Can you share a story about the funniest mistake you made when you were first starting? Can you tell us what lesson you learned from that?

I’m pretty graceful — until I’m not. Commuting to and from work in the early years, I had a few really bad falls. There was the time that I slipped on ice while pregnant and split my lip wide open. Then, black ice got me again and the gash above my eyebrow required twenty stiches. And then there was the time I fell UP a staircase and broke my nose. And another when I tripped over someone’s roller-bag on a crowded subway platform and broke my knee.

When I grouped all of the incidents together, I realized that they have one thing in common: I fall forward. Not backwards, not sideways, but somehow always forward. I learned a lesson the hard way with each tip-over, and it occurs to me now that falling forward equates to something even larger, something critically important to success — I fail forward too.

For some inexplicable reason, I have never feared failure, especially at work. I take chances, I learn, I iterate, I pivot. At work, I’ve always been in forward mode. I believe that you have to fail to succeed, and that each day in every way you have to get further than the day before.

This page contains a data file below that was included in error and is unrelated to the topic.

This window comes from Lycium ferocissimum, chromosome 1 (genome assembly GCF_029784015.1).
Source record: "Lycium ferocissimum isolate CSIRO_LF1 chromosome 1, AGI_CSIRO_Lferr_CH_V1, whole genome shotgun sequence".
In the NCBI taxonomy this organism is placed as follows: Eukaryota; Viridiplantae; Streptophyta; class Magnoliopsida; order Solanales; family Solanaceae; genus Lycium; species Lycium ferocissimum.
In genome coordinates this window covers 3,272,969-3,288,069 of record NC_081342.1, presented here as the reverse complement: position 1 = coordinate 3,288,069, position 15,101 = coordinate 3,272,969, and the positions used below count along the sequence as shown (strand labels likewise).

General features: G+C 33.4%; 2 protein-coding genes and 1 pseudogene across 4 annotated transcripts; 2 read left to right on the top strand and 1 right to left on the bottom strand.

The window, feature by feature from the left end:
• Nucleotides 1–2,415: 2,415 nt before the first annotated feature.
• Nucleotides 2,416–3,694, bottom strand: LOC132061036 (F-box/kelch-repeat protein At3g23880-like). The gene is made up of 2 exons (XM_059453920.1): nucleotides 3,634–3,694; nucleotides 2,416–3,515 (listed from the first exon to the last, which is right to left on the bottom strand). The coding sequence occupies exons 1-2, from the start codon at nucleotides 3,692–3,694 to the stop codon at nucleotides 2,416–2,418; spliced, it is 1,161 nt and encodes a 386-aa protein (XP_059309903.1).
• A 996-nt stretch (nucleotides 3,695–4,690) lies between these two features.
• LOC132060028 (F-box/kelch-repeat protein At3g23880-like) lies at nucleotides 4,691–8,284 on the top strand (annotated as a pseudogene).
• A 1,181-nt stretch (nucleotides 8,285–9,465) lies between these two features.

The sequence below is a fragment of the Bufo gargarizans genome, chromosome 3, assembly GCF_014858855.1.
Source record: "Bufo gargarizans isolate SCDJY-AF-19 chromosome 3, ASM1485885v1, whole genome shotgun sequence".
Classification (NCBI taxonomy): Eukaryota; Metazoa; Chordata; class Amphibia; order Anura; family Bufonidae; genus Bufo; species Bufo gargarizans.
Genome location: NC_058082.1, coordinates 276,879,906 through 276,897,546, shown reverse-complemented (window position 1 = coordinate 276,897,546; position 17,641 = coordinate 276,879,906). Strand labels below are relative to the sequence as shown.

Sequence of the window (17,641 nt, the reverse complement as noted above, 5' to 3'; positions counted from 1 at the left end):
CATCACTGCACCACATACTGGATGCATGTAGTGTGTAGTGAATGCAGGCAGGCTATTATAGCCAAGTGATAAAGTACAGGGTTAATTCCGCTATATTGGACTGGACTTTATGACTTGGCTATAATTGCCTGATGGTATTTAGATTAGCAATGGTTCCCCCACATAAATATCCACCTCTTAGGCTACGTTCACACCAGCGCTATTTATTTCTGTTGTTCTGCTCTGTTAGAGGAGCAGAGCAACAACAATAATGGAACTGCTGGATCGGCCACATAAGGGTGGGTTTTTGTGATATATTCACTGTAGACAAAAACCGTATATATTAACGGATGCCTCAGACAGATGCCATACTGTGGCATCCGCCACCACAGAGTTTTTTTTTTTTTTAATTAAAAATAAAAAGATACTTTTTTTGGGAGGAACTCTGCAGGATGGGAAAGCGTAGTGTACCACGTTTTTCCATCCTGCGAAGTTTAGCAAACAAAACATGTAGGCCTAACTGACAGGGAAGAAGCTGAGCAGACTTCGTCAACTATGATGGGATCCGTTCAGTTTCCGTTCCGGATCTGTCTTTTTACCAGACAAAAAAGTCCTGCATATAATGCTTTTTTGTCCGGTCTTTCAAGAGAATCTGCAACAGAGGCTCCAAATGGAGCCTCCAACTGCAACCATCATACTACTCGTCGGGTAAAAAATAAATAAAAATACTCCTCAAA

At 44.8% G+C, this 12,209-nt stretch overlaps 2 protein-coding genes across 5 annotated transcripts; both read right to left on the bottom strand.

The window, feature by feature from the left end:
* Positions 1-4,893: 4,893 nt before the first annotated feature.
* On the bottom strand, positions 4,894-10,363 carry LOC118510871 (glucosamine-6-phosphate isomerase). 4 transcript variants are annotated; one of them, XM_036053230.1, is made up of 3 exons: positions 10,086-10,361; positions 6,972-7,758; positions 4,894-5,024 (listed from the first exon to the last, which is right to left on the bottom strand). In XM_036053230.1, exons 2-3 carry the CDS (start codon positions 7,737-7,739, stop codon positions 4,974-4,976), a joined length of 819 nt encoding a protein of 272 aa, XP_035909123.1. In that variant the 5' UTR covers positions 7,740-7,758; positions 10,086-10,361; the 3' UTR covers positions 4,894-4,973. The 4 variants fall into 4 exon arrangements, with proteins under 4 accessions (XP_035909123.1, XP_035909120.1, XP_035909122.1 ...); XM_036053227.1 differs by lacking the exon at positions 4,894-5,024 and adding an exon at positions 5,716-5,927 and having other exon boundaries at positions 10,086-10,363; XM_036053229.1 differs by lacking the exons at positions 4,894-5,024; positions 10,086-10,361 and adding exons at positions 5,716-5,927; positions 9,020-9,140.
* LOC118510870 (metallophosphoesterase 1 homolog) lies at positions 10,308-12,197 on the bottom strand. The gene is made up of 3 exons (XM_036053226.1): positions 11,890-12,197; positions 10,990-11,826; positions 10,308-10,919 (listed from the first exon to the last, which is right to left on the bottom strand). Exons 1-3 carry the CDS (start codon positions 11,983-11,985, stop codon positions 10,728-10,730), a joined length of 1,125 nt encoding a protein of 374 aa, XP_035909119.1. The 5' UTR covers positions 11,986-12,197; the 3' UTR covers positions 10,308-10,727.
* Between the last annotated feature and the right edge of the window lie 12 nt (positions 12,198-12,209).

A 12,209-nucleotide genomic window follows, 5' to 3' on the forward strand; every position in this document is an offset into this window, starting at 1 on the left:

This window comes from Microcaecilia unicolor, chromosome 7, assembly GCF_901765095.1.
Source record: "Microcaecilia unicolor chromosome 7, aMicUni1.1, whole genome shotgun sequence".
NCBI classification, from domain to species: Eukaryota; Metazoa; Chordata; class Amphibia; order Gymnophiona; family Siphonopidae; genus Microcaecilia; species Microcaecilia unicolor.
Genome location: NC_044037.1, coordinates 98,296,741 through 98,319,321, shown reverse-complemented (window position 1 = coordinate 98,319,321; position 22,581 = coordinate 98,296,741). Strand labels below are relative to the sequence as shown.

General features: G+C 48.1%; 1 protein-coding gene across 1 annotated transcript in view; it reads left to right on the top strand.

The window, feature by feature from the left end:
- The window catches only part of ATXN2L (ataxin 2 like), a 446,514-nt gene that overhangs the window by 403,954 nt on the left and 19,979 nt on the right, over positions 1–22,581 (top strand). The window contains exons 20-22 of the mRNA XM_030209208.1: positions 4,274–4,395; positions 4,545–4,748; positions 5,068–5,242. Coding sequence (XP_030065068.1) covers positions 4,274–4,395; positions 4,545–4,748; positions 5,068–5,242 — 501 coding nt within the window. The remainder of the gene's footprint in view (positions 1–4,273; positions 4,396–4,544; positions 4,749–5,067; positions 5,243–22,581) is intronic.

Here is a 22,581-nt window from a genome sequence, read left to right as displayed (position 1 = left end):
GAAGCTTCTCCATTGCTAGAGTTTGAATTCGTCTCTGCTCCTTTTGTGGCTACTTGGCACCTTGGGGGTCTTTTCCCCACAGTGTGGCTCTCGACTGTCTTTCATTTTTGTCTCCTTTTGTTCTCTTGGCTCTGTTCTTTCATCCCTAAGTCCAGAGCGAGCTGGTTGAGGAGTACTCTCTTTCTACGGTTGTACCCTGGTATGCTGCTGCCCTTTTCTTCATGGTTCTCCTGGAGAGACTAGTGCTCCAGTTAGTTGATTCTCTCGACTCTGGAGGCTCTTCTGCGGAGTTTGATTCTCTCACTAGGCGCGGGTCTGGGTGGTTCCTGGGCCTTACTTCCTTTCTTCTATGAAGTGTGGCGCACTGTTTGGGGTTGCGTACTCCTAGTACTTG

What do you think makes your company stand out? Can you share a story?

In a word, I think it’s the perspective I have that only midlife can bring. After years of leading brands and sitting around conference tables with clients all seeking new roads in disruptive, transitioning times, my natural creativity and inventiveness has been heightened to a point where I can sit, listen, and help to solve any problem of the day.

Some of my favorite clients these last few years have been in the digital arena. From a revenue perspective, those ventures are now hurting almost as much as the legacy magazine brands were. As they chase ad dollars, they feel forced to demean content — to take it to its lowest common denominator — so the greatest number of people click-thru. It’s rewarding to add perspective to that very slippery and dangerous slope. The best business leaders are often not the ones with actuarial or tech mindsets — math, engineering, and process are necessary, but those approaches usually do not bring out the best in people or uncover the new waiting in the space between things.